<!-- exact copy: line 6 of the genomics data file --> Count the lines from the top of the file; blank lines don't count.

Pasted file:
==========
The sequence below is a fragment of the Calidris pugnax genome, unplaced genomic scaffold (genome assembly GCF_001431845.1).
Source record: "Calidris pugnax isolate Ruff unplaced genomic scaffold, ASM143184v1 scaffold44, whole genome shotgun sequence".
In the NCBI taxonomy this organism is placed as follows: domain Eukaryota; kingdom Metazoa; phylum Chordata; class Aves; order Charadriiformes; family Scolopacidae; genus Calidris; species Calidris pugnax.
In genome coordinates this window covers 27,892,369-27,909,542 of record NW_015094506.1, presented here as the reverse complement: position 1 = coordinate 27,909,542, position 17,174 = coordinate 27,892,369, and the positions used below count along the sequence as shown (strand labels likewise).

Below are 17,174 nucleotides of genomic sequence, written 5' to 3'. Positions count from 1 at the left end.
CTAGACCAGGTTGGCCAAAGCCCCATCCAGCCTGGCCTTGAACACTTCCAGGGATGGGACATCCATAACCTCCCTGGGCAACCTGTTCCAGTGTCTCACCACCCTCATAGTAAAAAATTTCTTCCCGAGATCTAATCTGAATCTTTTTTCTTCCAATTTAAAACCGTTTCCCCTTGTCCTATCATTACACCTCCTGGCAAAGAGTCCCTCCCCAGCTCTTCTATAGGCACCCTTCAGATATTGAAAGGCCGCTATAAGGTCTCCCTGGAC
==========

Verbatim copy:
CTAGACCAGGTTGGCCAAAGCCCCATCCAGCCTGGCCTTGAACACTTCCAGGGATGGGACATCCATAACCTCCCTGGGCAACCTGTTCCAGTGTCTCACCACCCTCATAGTAAAAAATTTCTTCCCGAGATCTAATCTGAATCTTTTTTCTTCCAATTTAAAACCGTTTCCCCTTGTCCTATCATTACACCTCCTGGCAAAGAGTCCCTCCCCAGCTCTTCTATAGGCACCCTTCAGATATTGAAAGGCCGCTATAAGGTCTCCCTGGAC